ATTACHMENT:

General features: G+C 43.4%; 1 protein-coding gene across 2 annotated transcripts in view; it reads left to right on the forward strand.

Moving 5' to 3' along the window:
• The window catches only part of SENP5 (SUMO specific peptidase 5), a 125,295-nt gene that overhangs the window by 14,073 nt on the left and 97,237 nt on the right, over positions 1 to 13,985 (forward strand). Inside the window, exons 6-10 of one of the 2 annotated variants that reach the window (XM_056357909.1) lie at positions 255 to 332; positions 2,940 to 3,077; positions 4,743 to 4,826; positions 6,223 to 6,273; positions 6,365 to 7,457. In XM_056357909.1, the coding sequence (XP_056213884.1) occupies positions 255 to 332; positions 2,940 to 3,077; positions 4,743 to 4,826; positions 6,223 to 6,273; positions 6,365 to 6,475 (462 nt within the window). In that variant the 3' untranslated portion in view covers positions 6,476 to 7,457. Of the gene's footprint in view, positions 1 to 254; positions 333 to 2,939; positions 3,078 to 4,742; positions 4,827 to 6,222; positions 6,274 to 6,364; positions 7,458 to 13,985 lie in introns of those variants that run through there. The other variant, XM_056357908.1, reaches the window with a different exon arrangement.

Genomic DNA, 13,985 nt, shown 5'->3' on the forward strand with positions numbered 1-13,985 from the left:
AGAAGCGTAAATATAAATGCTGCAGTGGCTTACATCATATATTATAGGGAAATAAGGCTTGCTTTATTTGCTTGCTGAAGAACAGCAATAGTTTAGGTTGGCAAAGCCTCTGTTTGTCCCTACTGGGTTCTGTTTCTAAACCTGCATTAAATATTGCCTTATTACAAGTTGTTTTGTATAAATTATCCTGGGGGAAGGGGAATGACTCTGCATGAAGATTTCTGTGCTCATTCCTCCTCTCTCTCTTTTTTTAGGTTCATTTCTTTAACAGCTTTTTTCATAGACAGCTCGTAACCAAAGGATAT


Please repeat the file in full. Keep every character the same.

General features: G+C 43.4%; 1 protein-coding gene across 2 annotated transcripts in view; it reads left to right on the forward strand.

Moving 5' to 3' along the window:
• The window catches only part of SENP5 (SUMO specific peptidase 5), a 125,295-nt gene that overhangs the window by 14,073 nt on the left and 97,237 nt on the right, over positions 1 to 13,985 (forward strand). Inside the window, exons 6-10 of one of the 2 annotated variants that reach the window (XM_056357909.1) lie at positions 255 to 332; positions 2,940 to 3,077; positions 4,743 to 4,826; positions 6,223 to 6,273; positions 6,365 to 7,457. In XM_056357909.1, the coding sequence (XP_056213884.1) occupies positions 255 to 332; positions 2,940 to 3,077; positions 4,743 to 4,826; positions 6,223 to 6,273; positions 6,365 to 6,475 (462 nt within the window). In that variant the 3' untranslated portion in view covers positions 6,476 to 7,457. Of the gene's footprint in view, positions 1 to 254; positions 333 to 2,939; positions 3,078 to 4,742; positions 4,827 to 6,222; positions 6,274 to 6,364; positions 7,458 to 13,985 lie in introns of those variants that run through there. The other variant, XM_056357908.1, reaches the window with a different exon arrangement.

Genomic DNA, 13,985 nt, shown 5'->3' on the forward strand with positions numbered 1-13,985 from the left:
AGAAGCGTAAATATAAATGCTGCAGTGGCTTACATCATATATTATAGGGAAATAAGGCTTGCTTTATTTGCTTGCTGAAGAACAGCAATAGTTTAGGTTGGCAAAGCCTCTGTTTGTCCCTACTGGGTTCTGTTTCTAAACCTGCATTAAATATTGCCTTATTACAAGTTGTTTTGTATAAATTATCCTGGGGGAAGGGGAATGACTCTGCATGAAGATTTCTGTGCTCATTCCTCCTCTCTCTCTTTTTTTAGGTTCATTTCTTTAACAGCTTTTTTCATAGACAGCTCGTAACCAAAGGATAT